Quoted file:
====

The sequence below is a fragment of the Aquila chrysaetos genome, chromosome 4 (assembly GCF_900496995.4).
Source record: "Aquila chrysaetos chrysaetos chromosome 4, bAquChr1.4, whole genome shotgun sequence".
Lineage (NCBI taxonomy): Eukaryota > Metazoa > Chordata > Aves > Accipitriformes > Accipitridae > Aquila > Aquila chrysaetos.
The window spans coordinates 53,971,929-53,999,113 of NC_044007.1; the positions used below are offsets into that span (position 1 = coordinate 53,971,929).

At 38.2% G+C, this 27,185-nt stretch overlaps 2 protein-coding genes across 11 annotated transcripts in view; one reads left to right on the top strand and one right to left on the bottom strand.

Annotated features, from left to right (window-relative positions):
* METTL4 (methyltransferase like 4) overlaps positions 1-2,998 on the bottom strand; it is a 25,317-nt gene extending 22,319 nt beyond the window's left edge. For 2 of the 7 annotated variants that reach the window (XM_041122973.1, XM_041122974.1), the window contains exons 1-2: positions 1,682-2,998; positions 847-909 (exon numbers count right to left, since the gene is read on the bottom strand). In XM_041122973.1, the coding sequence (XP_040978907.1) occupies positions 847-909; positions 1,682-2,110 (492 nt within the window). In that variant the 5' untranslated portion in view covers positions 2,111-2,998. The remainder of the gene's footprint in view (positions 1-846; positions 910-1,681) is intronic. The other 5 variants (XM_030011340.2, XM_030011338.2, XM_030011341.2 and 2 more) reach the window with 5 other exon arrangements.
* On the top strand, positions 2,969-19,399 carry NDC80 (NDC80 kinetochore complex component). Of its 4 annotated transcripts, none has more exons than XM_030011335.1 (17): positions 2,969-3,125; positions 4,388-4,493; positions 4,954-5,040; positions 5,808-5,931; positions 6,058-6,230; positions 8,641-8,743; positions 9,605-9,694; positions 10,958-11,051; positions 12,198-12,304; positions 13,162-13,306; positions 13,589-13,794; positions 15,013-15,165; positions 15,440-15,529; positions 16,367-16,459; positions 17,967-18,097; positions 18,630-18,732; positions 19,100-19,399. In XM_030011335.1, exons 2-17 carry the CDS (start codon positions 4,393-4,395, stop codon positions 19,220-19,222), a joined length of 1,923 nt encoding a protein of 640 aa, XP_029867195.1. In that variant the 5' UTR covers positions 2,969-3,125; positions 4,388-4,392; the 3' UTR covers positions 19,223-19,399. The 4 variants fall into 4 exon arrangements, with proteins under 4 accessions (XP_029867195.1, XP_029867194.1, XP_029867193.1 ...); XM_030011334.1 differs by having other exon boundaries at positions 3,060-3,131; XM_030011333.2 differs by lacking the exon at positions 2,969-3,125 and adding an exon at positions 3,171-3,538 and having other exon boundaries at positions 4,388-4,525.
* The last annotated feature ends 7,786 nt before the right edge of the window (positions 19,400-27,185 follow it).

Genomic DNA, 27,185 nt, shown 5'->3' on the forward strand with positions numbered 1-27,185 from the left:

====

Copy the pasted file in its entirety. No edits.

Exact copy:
The sequence below is a fragment of the Aquila chrysaetos genome, chromosome 4 (assembly GCF_900496995.4).
Source record: "Aquila chrysaetos chrysaetos chromosome 4, bAquChr1.4, whole genome shotgun sequence".
Lineage (NCBI taxonomy): Eukaryota > Metazoa > Chordata > Aves > Accipitriformes > Accipitridae > Aquila > Aquila chrysaetos.
The window spans coordinates 53,971,929-53,999,113 of NC_044007.1; the positions used below are offsets into that span (position 1 = coordinate 53,971,929).

At 38.2% G+C, this 27,185-nt stretch overlaps 2 protein-coding genes across 11 annotated transcripts in view; one reads left to right on the top strand and one right to left on the bottom strand.

Annotated features, from left to right (window-relative positions):
* METTL4 (methyltransferase like 4) overlaps positions 1-2,998 on the bottom strand; it is a 25,317-nt gene extending 22,319 nt beyond the window's left edge. For 2 of the 7 annotated variants that reach the window (XM_041122973.1, XM_041122974.1), the window contains exons 1-2: positions 1,682-2,998; positions 847-909 (exon numbers count right to left, since the gene is read on the bottom strand). In XM_041122973.1, the coding sequence (XP_040978907.1) occupies positions 847-909; positions 1,682-2,110 (492 nt within the window). In that variant the 5' untranslated portion in view covers positions 2,111-2,998. The remainder of the gene's footprint in view (positions 1-846; positions 910-1,681) is intronic. The other 5 variants (XM_030011340.2, XM_030011338.2, XM_030011341.2 and 2 more) reach the window with 5 other exon arrangements.
* On the top strand, positions 2,969-19,399 carry NDC80 (NDC80 kinetochore complex component). Of its 4 annotated transcripts, none has more exons than XM_030011335.1 (17): positions 2,969-3,125; positions 4,388-4,493; positions 4,954-5,040; positions 5,808-5,931; positions 6,058-6,230; positions 8,641-8,743; positions 9,605-9,694; positions 10,958-11,051; positions 12,198-12,304; positions 13,162-13,306; positions 13,589-13,794; positions 15,013-15,165; positions 15,440-15,529; positions 16,367-16,459; positions 17,967-18,097; positions 18,630-18,732; positions 19,100-19,399. In XM_030011335.1, exons 2-17 carry the CDS (start codon positions 4,393-4,395, stop codon positions 19,220-19,222), a joined length of 1,923 nt encoding a protein of 640 aa, XP_029867195.1. In that variant the 5' UTR covers positions 2,969-3,125; positions 4,388-4,392; the 3' UTR covers positions 19,223-19,399. The 4 variants fall into 4 exon arrangements, with proteins under 4 accessions (XP_029867195.1, XP_029867194.1, XP_029867193.1 ...); XM_030011334.1 differs by having other exon boundaries at positions 3,060-3,131; XM_030011333.2 differs by lacking the exon at positions 2,969-3,125 and adding an exon at positions 3,171-3,538 and having other exon boundaries at positions 4,388-4,525.
* The last annotated feature ends 7,786 nt before the right edge of the window (positions 19,400-27,185 follow it).

Genomic DNA, 27,185 nt, shown 5'->3' on the forward strand with positions numbered 1-27,185 from the left: